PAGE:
Saturday, March 6, 2010


I just wrote out a whole visualization for my ride next Thursday. The key to having a good visualization is to include lots of detail and emotion. I was going to share it but I thought it was a bit long and boring for a blog. I got a lot out of actually typing it out.

This technique has really worked well for me in the past, until I get to those parts that I didn't visualize really well. Normally I start out strong, but forget about the last part of the ride. That was where my down fall was with a few rides I had on Abby.

When I visualize I usually start out really strong and then get lost in the middle as a dog licks my face or the phone rings. So the process of actually writing my visualization helped me to take the ride from the moment I park under the big pine tree to getting in my car after the ride. See really long.

I can tell when the difficult parts of the ride are going to be for me. I get a little herd of butterflies in my stomach when I think about getting on or getting off. I know from experience that as I keep visualizing those awkward moment, they become less awkward.

So I'll just share one part with you for an example:

With a positive attitude, I lead Bill to the arena and under the black hanging tarp that keep dust from going into the barn. Behind me R closes the wooden arena door. Bill follows me obediently, and I take a deep relaxing breath. Letting it out slowly as R asks Bill to stand next to the gate, I am confident in my skills. Bill moves over until his side is touching the gate. I climb up the old dusty gate, I feel the grim under my hands. I move freely but deliberately. I feel confident because I have worked with Bill before and he has always been well behaved. I take a deep breath and let it out, just like I have done a hundred times before. I grab the soft leather reins and swing my leg over the saddle. The saddle is cold, but warms quickly from my body heat. I slip my feet in to the stirrups. Next I shift my weight around the get my position correct, check my reins again. I take another deep breath, Bill has not moved an inch and is just waiting for me to tell him what to do.

See I have a lot of detail in their, and even more that I will see in the picture in my head. Before I got out of bed this morning, I ran this scene through my head, I'll do it again as I am in the shower, and driving to work. Finally I will do it as I fall asleep tonight. By the time I ride Bill for real I will have done it probably at least 25 times in my head.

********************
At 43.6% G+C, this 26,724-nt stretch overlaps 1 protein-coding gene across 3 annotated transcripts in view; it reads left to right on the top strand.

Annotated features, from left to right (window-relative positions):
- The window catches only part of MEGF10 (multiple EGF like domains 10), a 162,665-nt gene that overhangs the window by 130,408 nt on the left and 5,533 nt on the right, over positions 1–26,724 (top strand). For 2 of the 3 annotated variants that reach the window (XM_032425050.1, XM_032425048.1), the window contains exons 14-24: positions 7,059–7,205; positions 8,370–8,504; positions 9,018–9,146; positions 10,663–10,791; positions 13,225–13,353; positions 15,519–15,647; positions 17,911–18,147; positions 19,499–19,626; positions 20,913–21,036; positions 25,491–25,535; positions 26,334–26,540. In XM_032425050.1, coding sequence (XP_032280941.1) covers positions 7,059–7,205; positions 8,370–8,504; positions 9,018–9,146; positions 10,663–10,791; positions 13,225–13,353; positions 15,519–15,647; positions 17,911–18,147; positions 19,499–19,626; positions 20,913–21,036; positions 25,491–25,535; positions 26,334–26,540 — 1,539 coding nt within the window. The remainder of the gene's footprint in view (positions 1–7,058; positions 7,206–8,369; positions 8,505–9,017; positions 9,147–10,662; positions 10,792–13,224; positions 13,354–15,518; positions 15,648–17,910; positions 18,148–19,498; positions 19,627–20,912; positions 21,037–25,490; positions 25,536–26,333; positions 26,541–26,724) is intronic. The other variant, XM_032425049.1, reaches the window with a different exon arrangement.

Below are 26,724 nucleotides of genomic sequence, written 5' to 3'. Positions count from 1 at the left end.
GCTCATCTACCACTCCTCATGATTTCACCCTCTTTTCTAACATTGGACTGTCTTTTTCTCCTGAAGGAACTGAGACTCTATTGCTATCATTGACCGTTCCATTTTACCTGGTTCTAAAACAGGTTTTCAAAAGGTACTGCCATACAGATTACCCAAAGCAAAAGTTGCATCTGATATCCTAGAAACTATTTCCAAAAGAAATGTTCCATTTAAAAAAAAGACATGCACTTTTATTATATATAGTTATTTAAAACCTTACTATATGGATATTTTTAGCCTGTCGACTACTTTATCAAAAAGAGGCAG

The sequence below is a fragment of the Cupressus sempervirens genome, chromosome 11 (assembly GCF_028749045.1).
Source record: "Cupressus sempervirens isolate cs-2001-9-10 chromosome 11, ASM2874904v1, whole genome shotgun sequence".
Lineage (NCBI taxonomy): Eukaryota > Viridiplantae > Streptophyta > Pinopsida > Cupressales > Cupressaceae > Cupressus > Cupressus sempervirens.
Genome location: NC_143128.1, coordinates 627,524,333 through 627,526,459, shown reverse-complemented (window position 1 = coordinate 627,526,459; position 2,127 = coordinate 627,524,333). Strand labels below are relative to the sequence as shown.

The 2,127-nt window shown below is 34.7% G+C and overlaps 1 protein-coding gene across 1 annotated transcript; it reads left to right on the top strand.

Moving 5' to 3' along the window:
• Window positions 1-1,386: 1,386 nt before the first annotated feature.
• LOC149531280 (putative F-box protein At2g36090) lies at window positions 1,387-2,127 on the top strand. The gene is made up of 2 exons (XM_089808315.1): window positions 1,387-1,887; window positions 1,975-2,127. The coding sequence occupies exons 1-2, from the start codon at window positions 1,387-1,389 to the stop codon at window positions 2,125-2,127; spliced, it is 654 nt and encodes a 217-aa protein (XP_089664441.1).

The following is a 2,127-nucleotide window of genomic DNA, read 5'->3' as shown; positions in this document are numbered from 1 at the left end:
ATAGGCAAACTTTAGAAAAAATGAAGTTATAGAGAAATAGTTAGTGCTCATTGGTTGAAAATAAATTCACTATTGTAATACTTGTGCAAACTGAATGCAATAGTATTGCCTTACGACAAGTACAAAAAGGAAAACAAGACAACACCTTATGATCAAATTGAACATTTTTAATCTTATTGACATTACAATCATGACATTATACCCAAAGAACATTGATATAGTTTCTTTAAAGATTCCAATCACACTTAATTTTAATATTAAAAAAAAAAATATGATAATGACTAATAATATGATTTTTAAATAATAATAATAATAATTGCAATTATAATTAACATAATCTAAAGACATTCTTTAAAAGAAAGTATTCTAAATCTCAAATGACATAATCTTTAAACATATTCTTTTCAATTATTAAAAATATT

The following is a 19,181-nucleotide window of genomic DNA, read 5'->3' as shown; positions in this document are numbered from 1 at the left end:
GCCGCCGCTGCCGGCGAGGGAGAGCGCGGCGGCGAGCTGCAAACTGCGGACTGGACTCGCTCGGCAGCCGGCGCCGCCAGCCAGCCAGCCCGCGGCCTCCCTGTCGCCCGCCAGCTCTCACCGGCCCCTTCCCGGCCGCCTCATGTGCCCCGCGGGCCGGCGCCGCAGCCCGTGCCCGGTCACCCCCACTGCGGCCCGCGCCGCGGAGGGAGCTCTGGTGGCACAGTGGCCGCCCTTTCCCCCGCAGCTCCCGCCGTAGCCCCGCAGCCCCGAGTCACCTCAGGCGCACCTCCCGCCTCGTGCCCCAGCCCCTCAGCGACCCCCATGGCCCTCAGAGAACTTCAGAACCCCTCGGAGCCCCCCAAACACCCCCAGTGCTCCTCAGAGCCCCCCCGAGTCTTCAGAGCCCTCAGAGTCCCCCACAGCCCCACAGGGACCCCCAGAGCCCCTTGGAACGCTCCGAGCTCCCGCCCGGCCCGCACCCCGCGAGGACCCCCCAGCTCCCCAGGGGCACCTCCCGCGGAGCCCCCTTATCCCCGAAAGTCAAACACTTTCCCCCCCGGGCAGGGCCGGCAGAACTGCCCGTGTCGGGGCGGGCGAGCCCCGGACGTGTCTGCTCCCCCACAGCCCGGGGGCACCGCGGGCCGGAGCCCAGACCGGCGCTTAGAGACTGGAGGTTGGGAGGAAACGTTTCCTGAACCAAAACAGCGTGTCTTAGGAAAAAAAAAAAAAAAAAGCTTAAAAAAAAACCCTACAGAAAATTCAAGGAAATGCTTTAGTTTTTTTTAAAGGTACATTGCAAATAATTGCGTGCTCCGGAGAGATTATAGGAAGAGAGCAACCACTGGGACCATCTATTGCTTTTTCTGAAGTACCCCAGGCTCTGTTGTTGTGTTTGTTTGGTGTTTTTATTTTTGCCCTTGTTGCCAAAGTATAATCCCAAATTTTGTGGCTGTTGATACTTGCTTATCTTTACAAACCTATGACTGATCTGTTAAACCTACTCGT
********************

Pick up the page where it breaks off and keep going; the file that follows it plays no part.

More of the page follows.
* * * * * *
Mean while back at the ranch. . . .

Abby and Kinsey are the best of buds. Every time I look out there are with each other. My batteries died yesterday, but charged our night. I will have to take some pictures of them together. They are instant friends!

For the first time Kinsey came running up to me yesterday. I think she is feeding off the other horses that all flock to me when I came into the field. So she just joined in. My heart melted as I saw her trotting towards me with her ears pricked and a happy look on her face. I easily caught her and took her out to be groomed and then did a little in hand work . We did target training, and some other in hand work. Then we took a short walk. She did wonderful.


  1. That is really interesting how you write out your vision for your next ride.

    Isn't that one of the best things in the world when they come trotting or cantering up to you?

  2. Abbe and Kinsey sound adorable and very sweet.

    I think your visualization exercises will help you to have some great rides.

  3. I have never tried visualization exercises. I've been told they work really well, but I think I have avoidance problems. When something scares me I just avoid it. If I'm forced to face it or think about it too hard I get panicky. Maybe trying it with something easy and slowly moving toward something hard (spiders eek!!) might work. Hmm.

    I can't wait to see pictures of Kinsey and Abby together. :)

  4. Zeppelin isn't quite comfortable enough with me for me to touch his side yet. I'm taking my time gaining his trust because I don't want to scare him. I'll see if my hubby can help me to put a halter on him, but only if Zep doesn't act to scared.

    The visualization makes sense. I might try it sometime. That's interesting about the video game. I've heard of people using computer simulation programs for conquering their phobia of spiders! Maybe there is something behind that.

  5. Kinsey sounds wonderful! I love when horses are happy to see you and come up to you...and not just for treats :)

    I've never tried the visualizations. They sound interesting, though.
    I wish I was more like kids that ride horses. They don't visualize, they don't over think, and they don't carry baggage. They don't have any expectations except to just get up there to ride and have fun.
    If they have any issues while riding, they just deal with them. I wish I could be more like a kid when riding :)



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